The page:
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Why Intense Workouts During New Coronavirus Pandemic Are Not ...

Apple Watches
Media Lab
Northwestern University
the Northwestern Medicine Athletic Training & Sports Performance Clinic
SELF.For one
the Anxiety and Depression Association of America
Condé Nast
Affiliate Partnerships

K. Aleisha Fetters
Mike T. Nelson
Kourtney Thomas
Renee Engeln
Jim Beitzel
Allison Tenney
Lisa Lewis
L. Kevin Chapman


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Positivity     46.09%   
   Negativity   53.91%
The New York Times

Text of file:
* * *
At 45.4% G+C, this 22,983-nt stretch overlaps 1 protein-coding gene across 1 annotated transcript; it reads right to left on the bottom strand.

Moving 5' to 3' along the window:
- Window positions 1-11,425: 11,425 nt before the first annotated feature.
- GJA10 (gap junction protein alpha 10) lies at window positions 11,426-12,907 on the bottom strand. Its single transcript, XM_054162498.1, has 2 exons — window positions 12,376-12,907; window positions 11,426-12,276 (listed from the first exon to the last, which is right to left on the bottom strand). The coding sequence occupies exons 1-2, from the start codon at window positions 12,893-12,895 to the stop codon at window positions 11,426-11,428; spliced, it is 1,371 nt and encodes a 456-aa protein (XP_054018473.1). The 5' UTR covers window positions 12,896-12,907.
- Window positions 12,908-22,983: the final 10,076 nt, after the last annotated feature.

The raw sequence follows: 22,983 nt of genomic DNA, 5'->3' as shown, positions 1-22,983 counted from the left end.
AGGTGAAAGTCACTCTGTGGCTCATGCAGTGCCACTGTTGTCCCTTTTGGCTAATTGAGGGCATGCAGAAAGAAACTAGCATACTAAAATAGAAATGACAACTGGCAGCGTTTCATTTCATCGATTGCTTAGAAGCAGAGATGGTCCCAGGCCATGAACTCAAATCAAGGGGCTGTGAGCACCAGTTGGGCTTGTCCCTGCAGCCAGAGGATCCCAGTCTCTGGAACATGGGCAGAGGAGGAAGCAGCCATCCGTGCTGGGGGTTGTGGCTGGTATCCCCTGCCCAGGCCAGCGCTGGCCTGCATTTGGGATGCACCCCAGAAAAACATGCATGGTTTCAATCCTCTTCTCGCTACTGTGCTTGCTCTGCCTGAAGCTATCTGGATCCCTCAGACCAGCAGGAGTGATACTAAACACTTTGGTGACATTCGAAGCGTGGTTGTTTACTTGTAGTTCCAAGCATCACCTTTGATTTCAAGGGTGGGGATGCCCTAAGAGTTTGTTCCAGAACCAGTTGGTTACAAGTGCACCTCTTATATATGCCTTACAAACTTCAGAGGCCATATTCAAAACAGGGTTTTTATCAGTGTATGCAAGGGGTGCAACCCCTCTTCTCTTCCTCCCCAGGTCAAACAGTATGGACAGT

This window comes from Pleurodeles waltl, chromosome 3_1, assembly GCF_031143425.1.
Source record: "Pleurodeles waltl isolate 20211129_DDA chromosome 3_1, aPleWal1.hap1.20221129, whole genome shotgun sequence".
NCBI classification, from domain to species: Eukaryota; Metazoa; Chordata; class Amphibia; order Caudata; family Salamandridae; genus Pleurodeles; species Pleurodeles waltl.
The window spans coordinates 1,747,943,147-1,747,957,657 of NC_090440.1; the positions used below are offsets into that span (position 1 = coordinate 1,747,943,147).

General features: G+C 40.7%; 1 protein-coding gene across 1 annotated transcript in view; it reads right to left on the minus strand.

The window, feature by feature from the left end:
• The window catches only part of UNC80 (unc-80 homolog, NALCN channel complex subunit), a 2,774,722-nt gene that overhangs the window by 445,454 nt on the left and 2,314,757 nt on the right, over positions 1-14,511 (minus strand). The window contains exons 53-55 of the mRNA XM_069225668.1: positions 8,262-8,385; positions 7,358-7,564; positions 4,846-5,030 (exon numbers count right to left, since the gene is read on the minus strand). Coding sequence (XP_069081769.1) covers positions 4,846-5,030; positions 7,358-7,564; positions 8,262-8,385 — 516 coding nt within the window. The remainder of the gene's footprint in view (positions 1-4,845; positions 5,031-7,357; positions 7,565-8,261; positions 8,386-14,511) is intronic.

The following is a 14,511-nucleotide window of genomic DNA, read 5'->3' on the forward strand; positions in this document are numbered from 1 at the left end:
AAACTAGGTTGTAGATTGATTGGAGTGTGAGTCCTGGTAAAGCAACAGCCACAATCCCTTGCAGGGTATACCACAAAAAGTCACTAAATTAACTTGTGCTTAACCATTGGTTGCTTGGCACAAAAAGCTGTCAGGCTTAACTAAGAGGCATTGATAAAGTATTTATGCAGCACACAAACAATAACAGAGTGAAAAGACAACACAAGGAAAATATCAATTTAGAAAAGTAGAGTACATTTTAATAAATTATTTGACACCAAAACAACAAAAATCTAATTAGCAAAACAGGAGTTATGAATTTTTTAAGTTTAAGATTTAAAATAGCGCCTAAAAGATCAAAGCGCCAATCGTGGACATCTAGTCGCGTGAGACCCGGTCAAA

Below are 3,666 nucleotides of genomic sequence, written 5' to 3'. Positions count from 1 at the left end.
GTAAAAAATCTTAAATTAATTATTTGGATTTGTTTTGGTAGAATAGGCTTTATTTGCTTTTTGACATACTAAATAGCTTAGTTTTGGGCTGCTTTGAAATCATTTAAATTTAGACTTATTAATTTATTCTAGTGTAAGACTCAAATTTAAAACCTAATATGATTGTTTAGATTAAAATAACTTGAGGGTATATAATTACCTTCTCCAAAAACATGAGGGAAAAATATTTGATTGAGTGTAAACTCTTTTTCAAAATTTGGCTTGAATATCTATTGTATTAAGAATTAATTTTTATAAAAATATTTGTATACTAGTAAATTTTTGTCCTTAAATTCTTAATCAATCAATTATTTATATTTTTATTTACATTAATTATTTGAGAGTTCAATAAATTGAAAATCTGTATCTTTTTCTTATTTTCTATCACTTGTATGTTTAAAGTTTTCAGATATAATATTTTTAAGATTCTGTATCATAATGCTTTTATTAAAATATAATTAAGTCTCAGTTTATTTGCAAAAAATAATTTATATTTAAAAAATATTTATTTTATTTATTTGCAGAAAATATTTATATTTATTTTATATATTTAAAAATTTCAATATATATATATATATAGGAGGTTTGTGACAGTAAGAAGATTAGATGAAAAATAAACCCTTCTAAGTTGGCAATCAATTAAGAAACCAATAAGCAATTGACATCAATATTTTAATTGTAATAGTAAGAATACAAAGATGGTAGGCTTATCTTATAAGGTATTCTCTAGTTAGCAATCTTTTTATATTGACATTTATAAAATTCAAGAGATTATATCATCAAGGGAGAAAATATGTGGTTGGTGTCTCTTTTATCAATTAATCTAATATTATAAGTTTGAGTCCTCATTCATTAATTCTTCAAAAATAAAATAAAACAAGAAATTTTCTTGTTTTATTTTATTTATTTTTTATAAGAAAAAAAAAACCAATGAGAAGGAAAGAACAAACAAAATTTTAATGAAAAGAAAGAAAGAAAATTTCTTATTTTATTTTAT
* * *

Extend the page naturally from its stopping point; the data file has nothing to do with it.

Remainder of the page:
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I first noticed the trend when, early into stay-at-home orders, several of my typically nonexercising friends started inviting me to share my workout info and “compete” with them through our Apple Watches.While I was glad they were focusing on their physical and mental health, I also noticed some more troubling things: They had astronomical daily goals for calories burned, were performing hours of high-intensity workouts seven days a week, and never logged a single recovery workout—say, like a leisurely walk or gentle yoga session—as a break from the intense stuff.Despite the fact that I take a pretty even-keeled approach to exercise, both for myself and the clients I train—I’m cool with pushing hard, but also prioritize recovery and think exercise should be fun and feel good—I increased my own goals to level out our “competition” field. Stress primes our bodies to move; it’s like pent-up energy that we need to let off to regain a sense of calm.Plus, amid all of that stress, cramming our bodies into tightly regimented exercise routines can also give us a sense of control—something that’s obviously very lacking as we deal with the uncertainties of the new coronavirus pandemic.Simply scroll through Instagram or other social media, and you’ll likely see more high-intensity, grueling workouts than ever before, with captions warning of the “quarantine 15” or encouraging us to make the most out of our newfound free time. For both fitness veterans and newbies, going hard can feel like the only worthwhile option, online strength coach Kourtney Thomas, CSCS, tells SELF.Although these body-negative messages are nothing new, they are currently capitalizing on our need for control right now, psychologist Renee Engeln, Ph.D., director of the Body and Media Lab at Northwestern University and author of Beauty Sick, tells SELF.Many of these kinds of workouts are squarely focused on burning calories and “making up” for the fact we’re at home so much now. It’s that recovery from exercise that allows the body to adapt to exercise, and grow stronger and healthier, he explains.When you’re already in a stressed state, prioritizing long, intense workouts, max heart rates, and big caloric burns—especially when skipping on rest days—minimizes the physical returns on workouts completed and can lead to potential injury, Allison Tenney, CSCS, tells SELF.For one, the regular exerciser generally doesn’t employ appropriate recovery strategies to sustain these intense or long-duration workouts, she says. So if you do a high-intensity circuit one day, the next day your cycling workout should be on the light side.By spending your workout time engaged in activities that you find the most enjoyable, you’re automatically more likely to approach your workouts with a feel-good rather than a negate-comfort-foods mentality, Thomas says.Unfortunately, though, with many of our gyms closed right now, a lot of us don’t have access to the equipment or space that we usually have for our workouts. If you still feel tired, weak, and like you want to curl back up on the couch, that’s a sign that today’s best spent on recovery, Thomas says.Speaking of recovery, yes, even though we spend most of our nonworkout time right now sitting on our keisters, we still need to incorporate intentional recovery into our routines, Tenney says.Dedicate at least one day per week into pure recovery activities such as foam rolling, performing gentle mobility exercises, doing some yoga flows, or simply stretching.Process goals are things like “Do X minutes of yoga in the morning” or “Do Y push-ups every day,” while outcome goals are things like “Lose Z pounds” or “Master a handstand.” The former are far more conducive to a balanced relationship with your workouts and their intensity, L.

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